By all accounts, Brandon Coats was a model employee. He worked in the call center for DISH Network, beginning in 2007, despite being paralyzed from a car accident when he was a teen.
For three years, Coats did well in his job. But in 2010, he was selected for a random drug test and failed it (and he admitted to his supervisor before the test that it would happen, according to TIME). The reason? Medical marijuana that Coats used at night for sleep and to control spasms, which he said made him a better employee. The positive result led to his termination.
Coats sued DISH in a lawsuit that went all the way to the Colorado Supreme Court, which ruled in DISH’s favor. Courts around the country have taken similar stances on the issue of cannabis in the workplace, according to TIME.
Now, Colorado lawmakers want to redefine what is considered a “lawful activity” that would override the 2015 Colorado Supreme Court decision, as well as ensure cases like Coats’ don’t happen again. But one critic says it would invalidate drug-free workplace policies.
Colorado’s medical marijuana law has been on the books since voters approved Amendment 20 in 2000. But a person who holds a medical marijuana license, even a disabled person, can still be fired for using marijuana, even when that use takes place away from the workplace and when the employee is off-duty.
Coats’ attorney, Michael Evans, tried to use a “lawful activity” defense, that Coats was using a substance deemed legal by the state of Colorado. But the Court ruled that the state’s lawful activity statute does not extend to activities considered illegal under federal law.
That’s where House Bill 1089 comes in. Reps. Jovan Melton, D-Aurora and Jonathan Singer, D-Longmont, are sponsoring the bill that would change that statute to allow for activities deemed illegal under federal law but legal under Colorado law, such as consumption of marijuana.
The bill points out something of an inconsistency within Amendment 20 as well as in Amendment 64, the voter-approved amendment from 2013 that legalized recreational marijuana use. Both amendments require marijuana be regulated the same as alcohol. HB 1089 would bring the statute — 24-34-402.5 — into harmony with the state constitution, according to the bill’s language.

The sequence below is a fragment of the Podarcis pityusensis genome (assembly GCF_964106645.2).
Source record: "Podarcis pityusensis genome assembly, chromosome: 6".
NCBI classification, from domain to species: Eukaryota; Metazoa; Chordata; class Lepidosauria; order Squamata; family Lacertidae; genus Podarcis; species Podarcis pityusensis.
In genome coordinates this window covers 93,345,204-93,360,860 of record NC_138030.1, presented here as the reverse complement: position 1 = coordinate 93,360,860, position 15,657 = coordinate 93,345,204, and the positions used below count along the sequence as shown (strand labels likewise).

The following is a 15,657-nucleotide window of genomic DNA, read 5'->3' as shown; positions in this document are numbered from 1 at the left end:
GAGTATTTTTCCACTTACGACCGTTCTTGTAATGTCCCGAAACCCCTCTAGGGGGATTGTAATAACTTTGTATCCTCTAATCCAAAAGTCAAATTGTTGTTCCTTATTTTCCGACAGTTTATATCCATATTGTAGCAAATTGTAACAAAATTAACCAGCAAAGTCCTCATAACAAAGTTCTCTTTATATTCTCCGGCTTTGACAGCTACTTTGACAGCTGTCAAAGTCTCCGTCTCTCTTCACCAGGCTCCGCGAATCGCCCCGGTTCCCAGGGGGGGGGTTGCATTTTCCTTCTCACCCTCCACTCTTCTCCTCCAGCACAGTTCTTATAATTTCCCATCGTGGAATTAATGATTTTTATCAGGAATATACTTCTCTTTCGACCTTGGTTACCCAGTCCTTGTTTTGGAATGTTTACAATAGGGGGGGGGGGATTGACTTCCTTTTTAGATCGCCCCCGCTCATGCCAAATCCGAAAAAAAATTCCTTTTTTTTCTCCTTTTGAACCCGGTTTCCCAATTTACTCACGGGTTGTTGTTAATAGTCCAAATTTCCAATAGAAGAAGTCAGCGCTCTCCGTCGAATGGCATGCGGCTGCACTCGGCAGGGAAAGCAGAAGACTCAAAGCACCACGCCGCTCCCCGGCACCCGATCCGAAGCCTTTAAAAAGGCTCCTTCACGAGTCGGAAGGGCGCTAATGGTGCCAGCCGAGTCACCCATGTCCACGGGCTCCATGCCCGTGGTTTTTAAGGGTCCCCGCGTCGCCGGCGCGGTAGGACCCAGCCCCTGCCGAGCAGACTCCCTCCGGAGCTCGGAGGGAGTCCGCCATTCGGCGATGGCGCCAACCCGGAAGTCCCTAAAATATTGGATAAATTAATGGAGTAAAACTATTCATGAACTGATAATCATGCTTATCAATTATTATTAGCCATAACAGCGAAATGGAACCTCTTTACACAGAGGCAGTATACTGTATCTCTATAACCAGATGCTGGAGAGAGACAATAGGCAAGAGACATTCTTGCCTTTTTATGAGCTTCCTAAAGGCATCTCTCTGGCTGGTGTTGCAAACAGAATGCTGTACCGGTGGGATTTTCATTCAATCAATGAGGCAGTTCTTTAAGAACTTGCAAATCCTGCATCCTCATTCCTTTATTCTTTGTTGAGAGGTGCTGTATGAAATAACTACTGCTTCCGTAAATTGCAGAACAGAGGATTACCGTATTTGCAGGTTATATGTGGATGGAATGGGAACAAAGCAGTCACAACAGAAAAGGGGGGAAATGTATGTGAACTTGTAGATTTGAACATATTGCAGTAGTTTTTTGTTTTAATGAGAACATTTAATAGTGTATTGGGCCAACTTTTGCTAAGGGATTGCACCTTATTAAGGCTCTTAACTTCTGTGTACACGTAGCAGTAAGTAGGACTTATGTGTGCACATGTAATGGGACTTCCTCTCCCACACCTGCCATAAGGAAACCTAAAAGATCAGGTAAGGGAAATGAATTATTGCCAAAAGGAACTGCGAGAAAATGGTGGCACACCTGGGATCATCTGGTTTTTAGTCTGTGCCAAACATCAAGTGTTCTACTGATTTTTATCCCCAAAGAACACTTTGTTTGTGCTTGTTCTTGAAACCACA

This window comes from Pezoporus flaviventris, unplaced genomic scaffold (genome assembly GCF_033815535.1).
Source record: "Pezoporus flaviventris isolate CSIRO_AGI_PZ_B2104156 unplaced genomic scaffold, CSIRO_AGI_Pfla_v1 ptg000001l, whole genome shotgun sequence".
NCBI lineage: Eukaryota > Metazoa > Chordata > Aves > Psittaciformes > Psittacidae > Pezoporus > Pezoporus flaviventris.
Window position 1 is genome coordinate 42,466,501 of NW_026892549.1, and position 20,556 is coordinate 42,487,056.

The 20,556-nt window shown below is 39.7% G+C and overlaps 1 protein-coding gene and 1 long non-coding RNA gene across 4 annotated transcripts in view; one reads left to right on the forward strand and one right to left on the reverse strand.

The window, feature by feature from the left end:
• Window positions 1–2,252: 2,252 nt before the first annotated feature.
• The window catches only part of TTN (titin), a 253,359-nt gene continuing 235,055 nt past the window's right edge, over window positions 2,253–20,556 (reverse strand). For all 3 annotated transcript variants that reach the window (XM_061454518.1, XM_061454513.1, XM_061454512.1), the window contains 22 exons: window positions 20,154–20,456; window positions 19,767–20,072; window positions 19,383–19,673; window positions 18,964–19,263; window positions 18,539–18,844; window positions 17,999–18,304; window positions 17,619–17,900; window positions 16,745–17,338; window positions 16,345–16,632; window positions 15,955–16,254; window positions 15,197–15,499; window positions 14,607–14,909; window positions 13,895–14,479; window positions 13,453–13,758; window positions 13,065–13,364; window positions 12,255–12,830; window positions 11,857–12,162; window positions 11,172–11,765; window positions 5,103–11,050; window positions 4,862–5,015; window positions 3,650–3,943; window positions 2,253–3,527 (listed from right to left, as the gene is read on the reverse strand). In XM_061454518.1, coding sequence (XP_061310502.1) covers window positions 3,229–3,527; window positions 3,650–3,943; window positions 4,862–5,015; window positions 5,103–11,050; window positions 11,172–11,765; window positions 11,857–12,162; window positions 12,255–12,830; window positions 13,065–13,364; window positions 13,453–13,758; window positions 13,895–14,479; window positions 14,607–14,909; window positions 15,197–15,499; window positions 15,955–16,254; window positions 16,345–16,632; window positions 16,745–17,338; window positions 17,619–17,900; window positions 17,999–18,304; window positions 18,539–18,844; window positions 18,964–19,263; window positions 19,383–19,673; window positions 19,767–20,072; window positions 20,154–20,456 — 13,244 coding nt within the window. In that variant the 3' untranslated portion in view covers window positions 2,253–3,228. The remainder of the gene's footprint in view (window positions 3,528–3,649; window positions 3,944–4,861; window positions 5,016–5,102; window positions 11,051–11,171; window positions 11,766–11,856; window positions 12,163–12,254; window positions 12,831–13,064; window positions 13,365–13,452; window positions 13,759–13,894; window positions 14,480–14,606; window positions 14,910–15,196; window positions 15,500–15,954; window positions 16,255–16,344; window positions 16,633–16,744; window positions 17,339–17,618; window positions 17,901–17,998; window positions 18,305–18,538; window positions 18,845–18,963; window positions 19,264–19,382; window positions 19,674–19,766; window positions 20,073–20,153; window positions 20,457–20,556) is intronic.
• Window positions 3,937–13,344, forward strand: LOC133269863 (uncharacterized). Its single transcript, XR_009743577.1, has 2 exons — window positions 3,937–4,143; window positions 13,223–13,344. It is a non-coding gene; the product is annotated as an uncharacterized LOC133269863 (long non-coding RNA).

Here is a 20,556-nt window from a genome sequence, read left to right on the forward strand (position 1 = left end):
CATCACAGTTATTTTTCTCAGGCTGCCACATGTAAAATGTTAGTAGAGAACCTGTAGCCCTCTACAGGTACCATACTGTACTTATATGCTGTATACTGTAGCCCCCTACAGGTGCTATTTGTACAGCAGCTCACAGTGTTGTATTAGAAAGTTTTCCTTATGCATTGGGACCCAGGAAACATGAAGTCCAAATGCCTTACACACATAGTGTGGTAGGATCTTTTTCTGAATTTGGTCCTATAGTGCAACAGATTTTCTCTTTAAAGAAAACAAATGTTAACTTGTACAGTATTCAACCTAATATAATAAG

Michael Elliott is an attorney and board member with Colorado NORML, the National Organization for the Reform of Marijuana Laws. He’s been working on the bill with its sponsors.
The lawful activities statute dates back about 30 years, Elliott said. The reason for it back then, as now, is employee privacy, he explained. “When an employee is engaged in lawful activities off-duty and outside the premises of the employer, they cannot be terminated by the employer for a lawful activity.”
The statute was initially written to deal with tobacco, he said, and a way to create a balance between the rights of employers and the rights of their employees.
But the statute is also overly broad, as Elliott sees it. In the Coats v. Dish decision, the Court ruled that “lawful” applied to what’s legal under both state and federal law. “The term ‘lawful’ as it is used in section 24-34-402.5 is not restricted in any way, [Colorado Politics emphasis] and we decline to engraft [impose or add] a state law limitation onto the term,” the Court wrote in its opinion.
NORML has identified the bill as a top priority for passage in 2020.
“We’re doing this because, first of all, it does fix a huge wrong with Brandon Coats case,” Elliott said. “Is it fair to terminate someone who is engaged in this activity off-duty? There are privacy rights at issue. This bill would right that wrong and in a way that protects all Colorado citizens.”
And “because alcohol is protected by that statute, and Amendment 64 directs the state to treat marijuana like alcohol, consumers should receive the same protections” for using cannabis, he said.
But should the bill pass the General Assembly, could it invalidate an employer's right to random drug tests?
Yes, says Tony Gagliardi, state director for the Colorado Chapter of the National Federation of Independent Business. Gagliardi knows the Coats case well; he noted that Colorado Civil Justice and NFIB filed an amicus brief on behalf of DISH Network. All that Amendment 64 did was to say someone couldn't be held criminally liable for consuming marijuana, but it "did not usurp the employer's right to a drug-free workplace. We will fall on our sword for that," he said. It goes without saying that NFIB opposes the bill.
Gagliardi also pointed out that a small business could not afford the liability such a law would bring.
Editor's note: This article was updated Jan. 14 to state that the lawful activities statute originally addressed tobacco.